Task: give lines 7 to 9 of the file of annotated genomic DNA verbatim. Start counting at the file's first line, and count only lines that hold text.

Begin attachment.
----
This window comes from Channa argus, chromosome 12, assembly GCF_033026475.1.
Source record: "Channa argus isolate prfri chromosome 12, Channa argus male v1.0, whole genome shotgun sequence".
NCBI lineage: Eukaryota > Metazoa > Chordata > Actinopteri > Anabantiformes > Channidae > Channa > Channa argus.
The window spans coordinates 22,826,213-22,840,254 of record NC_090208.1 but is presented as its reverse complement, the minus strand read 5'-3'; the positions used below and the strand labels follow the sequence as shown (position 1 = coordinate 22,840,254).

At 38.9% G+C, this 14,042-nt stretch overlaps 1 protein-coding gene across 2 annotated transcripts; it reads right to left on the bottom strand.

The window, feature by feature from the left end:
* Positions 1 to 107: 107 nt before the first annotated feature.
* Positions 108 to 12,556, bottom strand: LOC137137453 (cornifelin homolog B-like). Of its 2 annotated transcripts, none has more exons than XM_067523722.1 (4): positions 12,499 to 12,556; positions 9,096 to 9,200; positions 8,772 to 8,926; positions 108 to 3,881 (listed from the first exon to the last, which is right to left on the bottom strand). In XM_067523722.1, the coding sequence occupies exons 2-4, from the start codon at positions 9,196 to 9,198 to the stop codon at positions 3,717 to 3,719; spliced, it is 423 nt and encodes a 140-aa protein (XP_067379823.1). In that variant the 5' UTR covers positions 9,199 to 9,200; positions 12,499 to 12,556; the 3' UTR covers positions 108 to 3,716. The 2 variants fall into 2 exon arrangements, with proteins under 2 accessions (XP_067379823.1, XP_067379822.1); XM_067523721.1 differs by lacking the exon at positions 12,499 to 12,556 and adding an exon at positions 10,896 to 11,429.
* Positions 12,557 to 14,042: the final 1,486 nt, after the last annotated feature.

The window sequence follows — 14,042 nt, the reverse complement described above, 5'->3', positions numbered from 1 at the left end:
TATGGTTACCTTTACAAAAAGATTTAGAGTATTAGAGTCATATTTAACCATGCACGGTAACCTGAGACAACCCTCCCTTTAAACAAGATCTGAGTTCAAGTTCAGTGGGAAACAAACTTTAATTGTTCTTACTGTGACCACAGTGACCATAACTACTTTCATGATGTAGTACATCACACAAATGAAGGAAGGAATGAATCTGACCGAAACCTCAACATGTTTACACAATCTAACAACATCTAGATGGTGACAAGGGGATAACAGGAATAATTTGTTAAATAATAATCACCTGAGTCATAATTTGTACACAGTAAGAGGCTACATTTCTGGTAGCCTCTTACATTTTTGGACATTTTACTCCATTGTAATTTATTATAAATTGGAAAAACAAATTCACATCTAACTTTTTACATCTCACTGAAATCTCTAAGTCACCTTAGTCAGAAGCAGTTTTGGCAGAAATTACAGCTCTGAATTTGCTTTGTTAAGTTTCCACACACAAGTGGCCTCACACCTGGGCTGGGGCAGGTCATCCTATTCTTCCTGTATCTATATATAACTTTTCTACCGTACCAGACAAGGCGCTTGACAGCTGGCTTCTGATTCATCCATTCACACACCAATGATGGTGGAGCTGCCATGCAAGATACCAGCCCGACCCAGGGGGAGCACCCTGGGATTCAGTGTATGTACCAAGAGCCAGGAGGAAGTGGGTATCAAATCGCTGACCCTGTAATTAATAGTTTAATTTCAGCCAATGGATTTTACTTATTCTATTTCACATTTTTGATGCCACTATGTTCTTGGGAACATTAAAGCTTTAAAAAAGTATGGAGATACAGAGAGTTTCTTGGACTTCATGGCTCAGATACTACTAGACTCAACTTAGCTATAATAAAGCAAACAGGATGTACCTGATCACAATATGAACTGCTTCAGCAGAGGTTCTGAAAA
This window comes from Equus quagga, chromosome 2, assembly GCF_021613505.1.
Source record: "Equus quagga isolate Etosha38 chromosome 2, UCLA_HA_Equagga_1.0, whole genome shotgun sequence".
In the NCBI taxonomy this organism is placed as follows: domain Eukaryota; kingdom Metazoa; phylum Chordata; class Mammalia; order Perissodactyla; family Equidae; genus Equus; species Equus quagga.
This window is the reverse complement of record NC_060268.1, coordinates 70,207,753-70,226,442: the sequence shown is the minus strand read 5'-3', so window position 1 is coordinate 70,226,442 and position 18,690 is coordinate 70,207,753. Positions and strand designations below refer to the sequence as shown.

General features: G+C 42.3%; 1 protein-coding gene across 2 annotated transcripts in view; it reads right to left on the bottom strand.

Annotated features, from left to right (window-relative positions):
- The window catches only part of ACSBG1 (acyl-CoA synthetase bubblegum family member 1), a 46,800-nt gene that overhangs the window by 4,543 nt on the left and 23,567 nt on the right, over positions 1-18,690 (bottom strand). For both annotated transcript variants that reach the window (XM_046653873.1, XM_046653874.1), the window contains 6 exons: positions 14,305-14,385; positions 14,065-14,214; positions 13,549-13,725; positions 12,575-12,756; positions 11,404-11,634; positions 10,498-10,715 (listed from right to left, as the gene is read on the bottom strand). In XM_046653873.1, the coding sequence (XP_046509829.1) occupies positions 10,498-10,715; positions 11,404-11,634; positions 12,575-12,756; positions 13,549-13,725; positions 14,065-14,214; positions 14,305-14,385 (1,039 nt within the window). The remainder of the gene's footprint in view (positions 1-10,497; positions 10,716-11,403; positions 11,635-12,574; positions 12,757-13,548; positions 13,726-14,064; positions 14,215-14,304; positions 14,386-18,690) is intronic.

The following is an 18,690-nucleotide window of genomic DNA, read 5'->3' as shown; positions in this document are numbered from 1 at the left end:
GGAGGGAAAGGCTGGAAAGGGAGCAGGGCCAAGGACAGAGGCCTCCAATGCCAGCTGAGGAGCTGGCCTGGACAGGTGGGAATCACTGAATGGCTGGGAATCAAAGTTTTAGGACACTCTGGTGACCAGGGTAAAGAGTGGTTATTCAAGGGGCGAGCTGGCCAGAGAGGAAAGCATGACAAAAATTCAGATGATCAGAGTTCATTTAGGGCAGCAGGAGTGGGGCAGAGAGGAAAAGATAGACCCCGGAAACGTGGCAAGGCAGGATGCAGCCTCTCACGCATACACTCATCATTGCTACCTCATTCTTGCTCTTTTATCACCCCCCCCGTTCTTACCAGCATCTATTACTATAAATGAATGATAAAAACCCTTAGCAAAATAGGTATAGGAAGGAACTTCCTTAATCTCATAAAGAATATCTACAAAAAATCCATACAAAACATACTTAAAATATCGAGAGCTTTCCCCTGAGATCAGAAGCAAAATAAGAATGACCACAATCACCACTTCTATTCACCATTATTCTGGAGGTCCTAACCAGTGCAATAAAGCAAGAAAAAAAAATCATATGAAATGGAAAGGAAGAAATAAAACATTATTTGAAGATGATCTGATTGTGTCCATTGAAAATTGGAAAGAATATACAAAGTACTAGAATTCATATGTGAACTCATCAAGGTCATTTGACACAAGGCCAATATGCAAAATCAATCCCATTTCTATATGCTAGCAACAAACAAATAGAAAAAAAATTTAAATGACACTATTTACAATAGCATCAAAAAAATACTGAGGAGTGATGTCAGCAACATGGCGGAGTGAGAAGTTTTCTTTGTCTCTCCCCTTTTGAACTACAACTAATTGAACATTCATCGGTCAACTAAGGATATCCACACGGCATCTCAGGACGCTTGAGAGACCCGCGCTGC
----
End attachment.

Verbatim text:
* Positions 1 to 107: 107 nt before the first annotated feature.
* Positions 108 to 12,556, bottom strand: LOC137137453 (cornifelin homolog B-like). Of its 2 annotated transcripts, none has more exons than XM_067523722.1 (4): positions 12,499 to 12,556; positions 9,096 to 9,200; positions 8,772 to 8,926; positions 108 to 3,881 (listed from the first exon to the last, which is right to left on the bottom strand). In XM_067523722.1, the coding sequence occupies exons 2-4, from the start codon at positions 9,196 to 9,198 to the stop codon at positions 3,717 to 3,719; spliced, it is 423 nt and encodes a 140-aa protein (XP_067379823.1). In that variant the 5' UTR covers positions 9,199 to 9,200; positions 12,499 to 12,556; the 3' UTR covers positions 108 to 3,716. The 2 variants fall into 2 exon arrangements, with proteins under 2 accessions (XP_067379823.1, XP_067379822.1); XM_067523721.1 differs by lacking the exon at positions 12,499 to 12,556 and adding an exon at positions 10,896 to 11,429.
* Positions 12,557 to 14,042: the final 1,486 nt, after the last annotated feature.